The PB writing world is an incredibly generous community. I wish I could name every amazing CP I’ve met, every webinar/conference/website/course/critique that’s moved me forward in my writing, every PB that’s inspired me or taught me something. I’ll limit it to a few more highlights and mentions for 2021:
- Critique groups and critique partners that continue to shape my work!
- Making Room for Rhyme
- PB Workshop on Discord
- SCBWI online conferences and webinars
- Critique opportunities from Melissa Richeson / Page Turn, Sara Kruger, and Sarah Meade
- Madness Poetry (I learned about this one just in time to apply and be accepted! What an experience to be surrounded by such rhyming talent.)
- In 2021, I was thrilled to receive awards or requests from many of the contests I participated in: Valentiny, 50 Precious Words, PB Party, Spring Fling Kidlit, RateYourStory, PitchFest, PitchMe, Halloweensie, the Holiday Contest, CookiePitch, and RUCCL
- QueryTracker (the annual subscription is so worth it while querying!)
By the end of the year, I’d colored in all my boxes (yay!) and added a few more.
My 2021 by the Numbers
Day 3 of 12 Days 4 Writers involved recording every success of the year. I had fun filling a page and am including the number-y ones here:
- 100+ PB ideas
- 30 PB drafts
- 30 PBs revised (a million times each)
- Hundreds of critique swaps and hundreds of PBs read (I lost track)
- 5 2/3 completed challenges (12×12, ReFoReMo, Storystorm, Kidlit Zombie Week, Susanna Hill’s 7-week Mix & Match, and 8 of 12 critique trains)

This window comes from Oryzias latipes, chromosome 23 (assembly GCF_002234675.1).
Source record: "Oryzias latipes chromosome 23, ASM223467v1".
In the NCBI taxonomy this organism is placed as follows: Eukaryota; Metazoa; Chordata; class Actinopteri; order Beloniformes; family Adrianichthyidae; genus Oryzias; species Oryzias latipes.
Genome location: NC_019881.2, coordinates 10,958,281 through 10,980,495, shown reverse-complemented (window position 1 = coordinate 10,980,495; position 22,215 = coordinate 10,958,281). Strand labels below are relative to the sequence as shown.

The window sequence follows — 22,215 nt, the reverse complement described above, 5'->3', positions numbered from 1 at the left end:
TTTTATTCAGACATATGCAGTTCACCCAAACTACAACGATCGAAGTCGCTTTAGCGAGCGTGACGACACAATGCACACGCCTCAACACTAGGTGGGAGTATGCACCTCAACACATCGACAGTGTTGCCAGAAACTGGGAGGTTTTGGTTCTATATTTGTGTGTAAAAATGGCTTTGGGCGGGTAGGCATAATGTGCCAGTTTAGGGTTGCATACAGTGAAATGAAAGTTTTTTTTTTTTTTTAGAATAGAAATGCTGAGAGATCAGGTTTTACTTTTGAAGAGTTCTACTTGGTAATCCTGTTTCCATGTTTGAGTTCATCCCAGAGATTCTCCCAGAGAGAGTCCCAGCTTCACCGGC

- 78 queries (to 63 agents)
- 10 manuscripts queried (primarily 3—oddly enough, I queried only one other agent with the one I queried my agent with)
- Passed the 100 mark on lifetime agent rejections
- 8 requests for more work
- 8 champagne rejections (4 from editors, 4 from agents)
- 1 beautiful contract signed on the dotted line!
I’m thrilled by what 2021 brought and excited for the possibilities of the future.
Thanks for reading this ridiculously long post. So many of you have been a support in 2021, whether it’s a boost in a Twitter pitch party, a critique swap, a well-timed gif in a thread, an emoji or comment on Discord, a social-media share, a blog subscribe, a contest vote, an encouraging DM, an idea, an insight, a resource share, and so much more! Not to mention how much you inspire me with your work and journey!
May your 2022 be filled with all the wonderful writerly and bookish things you can dream of (and other wonderful things too)!